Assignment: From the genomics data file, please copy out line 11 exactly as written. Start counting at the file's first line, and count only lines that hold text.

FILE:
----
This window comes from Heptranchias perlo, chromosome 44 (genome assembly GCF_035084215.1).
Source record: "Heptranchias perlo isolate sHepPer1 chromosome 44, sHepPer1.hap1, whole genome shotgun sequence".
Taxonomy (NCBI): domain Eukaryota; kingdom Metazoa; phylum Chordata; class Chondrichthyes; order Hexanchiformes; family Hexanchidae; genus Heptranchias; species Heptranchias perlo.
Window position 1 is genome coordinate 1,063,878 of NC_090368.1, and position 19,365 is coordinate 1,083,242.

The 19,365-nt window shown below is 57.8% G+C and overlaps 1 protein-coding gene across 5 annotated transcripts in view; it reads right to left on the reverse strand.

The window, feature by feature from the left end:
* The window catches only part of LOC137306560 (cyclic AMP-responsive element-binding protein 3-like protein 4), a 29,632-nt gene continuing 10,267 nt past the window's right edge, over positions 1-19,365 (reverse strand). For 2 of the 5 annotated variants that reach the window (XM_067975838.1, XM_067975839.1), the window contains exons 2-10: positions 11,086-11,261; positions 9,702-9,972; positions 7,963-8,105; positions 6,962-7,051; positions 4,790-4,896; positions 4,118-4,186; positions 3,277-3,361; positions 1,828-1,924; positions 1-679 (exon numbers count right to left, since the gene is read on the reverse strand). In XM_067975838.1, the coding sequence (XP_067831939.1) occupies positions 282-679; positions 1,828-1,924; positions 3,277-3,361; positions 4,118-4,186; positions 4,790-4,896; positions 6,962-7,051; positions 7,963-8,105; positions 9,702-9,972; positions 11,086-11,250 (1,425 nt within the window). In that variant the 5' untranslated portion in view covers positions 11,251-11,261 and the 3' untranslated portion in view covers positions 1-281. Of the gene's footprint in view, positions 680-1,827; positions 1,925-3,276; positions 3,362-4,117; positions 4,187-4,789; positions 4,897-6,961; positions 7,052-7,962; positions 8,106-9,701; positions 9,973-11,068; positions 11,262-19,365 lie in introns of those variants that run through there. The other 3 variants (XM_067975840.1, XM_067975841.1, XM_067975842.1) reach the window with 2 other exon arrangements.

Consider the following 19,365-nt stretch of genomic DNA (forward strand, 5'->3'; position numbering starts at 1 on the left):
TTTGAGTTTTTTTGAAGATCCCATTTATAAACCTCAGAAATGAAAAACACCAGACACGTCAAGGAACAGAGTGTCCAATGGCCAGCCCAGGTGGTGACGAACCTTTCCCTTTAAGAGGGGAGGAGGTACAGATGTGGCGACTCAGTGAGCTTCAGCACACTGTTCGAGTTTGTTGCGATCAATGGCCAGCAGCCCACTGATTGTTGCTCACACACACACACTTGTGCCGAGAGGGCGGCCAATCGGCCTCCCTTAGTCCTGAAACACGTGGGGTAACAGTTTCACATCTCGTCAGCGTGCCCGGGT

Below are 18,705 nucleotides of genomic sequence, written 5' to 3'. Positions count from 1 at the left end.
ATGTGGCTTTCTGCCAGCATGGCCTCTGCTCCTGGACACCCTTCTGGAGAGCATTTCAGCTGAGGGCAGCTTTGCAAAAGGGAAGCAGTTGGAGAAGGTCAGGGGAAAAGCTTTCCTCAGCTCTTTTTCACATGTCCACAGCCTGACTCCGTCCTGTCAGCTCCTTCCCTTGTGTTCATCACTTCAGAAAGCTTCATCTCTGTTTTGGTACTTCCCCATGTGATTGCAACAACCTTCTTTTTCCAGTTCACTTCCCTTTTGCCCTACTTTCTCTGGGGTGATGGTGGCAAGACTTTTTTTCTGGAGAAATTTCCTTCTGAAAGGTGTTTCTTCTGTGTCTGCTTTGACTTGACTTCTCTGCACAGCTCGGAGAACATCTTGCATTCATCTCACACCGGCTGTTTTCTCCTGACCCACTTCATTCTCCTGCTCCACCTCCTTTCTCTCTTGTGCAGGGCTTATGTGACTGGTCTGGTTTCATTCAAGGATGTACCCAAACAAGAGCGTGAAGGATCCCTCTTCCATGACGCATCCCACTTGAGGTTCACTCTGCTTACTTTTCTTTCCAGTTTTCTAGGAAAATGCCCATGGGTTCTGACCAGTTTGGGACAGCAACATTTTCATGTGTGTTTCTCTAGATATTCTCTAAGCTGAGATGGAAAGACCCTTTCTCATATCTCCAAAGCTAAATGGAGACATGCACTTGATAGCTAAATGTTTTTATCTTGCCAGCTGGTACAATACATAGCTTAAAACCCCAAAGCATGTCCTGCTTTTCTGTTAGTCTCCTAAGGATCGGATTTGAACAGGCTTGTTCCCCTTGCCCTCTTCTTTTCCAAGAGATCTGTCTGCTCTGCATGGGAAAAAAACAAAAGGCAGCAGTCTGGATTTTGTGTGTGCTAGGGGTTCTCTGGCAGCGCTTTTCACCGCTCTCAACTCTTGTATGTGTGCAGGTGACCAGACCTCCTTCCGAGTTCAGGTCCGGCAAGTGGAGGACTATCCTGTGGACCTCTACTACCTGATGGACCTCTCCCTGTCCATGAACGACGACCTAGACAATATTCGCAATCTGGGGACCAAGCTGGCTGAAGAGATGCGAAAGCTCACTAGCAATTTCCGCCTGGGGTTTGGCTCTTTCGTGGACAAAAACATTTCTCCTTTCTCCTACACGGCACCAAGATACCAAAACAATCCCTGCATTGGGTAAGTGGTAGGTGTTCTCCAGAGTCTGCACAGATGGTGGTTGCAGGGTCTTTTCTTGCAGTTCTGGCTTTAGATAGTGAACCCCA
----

ATGTGGCTTTCTGCCAGCATGGCCTCTGCTCCTGGACACCCTTCTGGAGAGCATTTCAGCTGAGGGCAGCTTTGCAAAAGGGAAGCAGTTGGAGAAGGTCAGGGGAAAAGCTTTCCTCAGCTCTTTTTCACATGTCCACAGCCTGACTCCGTCCTGTCAGCTCCTTCCCTTGTGTTCATCACTTCAGAAAGCTTCATCTCTGTTTTGGTACTTCCCCATGTGATTGCAACAACCTTCTTTTTCCAGTTCACTTCCCTTTTGCCCTACTTTCTCTGGGGTGATGGTGGCAAGACTTTTTTTCTGGAGAAATTTCCTTCTGAAAGGTGTTTCTTCTGTGTCTGCTTTGACTTGACTTCTCTGCACAGCTCGGAGAACATCTTGCATTCATCTCACACCGGCTGTTTTCTCCTGACCCACTTCATTCTCCTGCTCCACCTCCTTTCTCTCTTGTGCAGGGCTTATGTGACTGGTCTGGTTTCATTCAAGGATGTACCCAAACAAGAGCGTGAAGGATCCCTCTTCCATGACGCATCCCACTTGAGGTTCACTCTGCTTACTTTTCTTTCCAGTTTTCTAGGAAAATGCCCATGGGTTCTGACCAGTTTGGGACAGCAACATTTTCATGTGTGTTTCTCTAGATATTCTCTAAGCTGAGATGGAAAGACCCTTTCTCATATCTCCAAAGCTAAATGGAGACATGCACTTGATAGCTAAATGTTTTTATCTTGCCAGCTGGTACAATACATAGCTTAAAACCCCAAAGCATGTCCTGCTTTTCTGTTAGTCTCCTAAGGATCGGATTTGAACAGGCTTGTTCCCCTTGCCCTCTTCTTTTCCAAGAGATCTGTCTGCTCTGCATGGGAAAAAAACAAAAGGCAGCAGTCTGGATTTTGTGTGTGCTAGGGGTTCTCTGGCAGCGCTTTTCACCGCTCTCAACTCTTGTATGTGTGCAGGTGACCAGACCTCCTTCCGAGTTCAGGTCCGGCAAGTGGAGGACTATCCTGTGGACCTCTACTACCTGATGGACCTCTCCCTGTCCATGAACGACGACCTAGACAATATTCGCAATCTGGGGACCAAGCTGGCTGAAGAGATGCGAAAGCTCACTAGCAATTTCCGCCTGGGGTTTGGCTCTTTCGTGGACAAAAACATTTCTCCTTTCTCCTACACGGCACCAAGATACCAAAACAATCCCTGCATTGGGTAAGTGGTAGGTGTTCTCCAGAGTCTGCACAGATGGTGGTTGCAGGGTCTTTTCTTGCAGTTCTGGCTTTAGATAGTGAACCCCA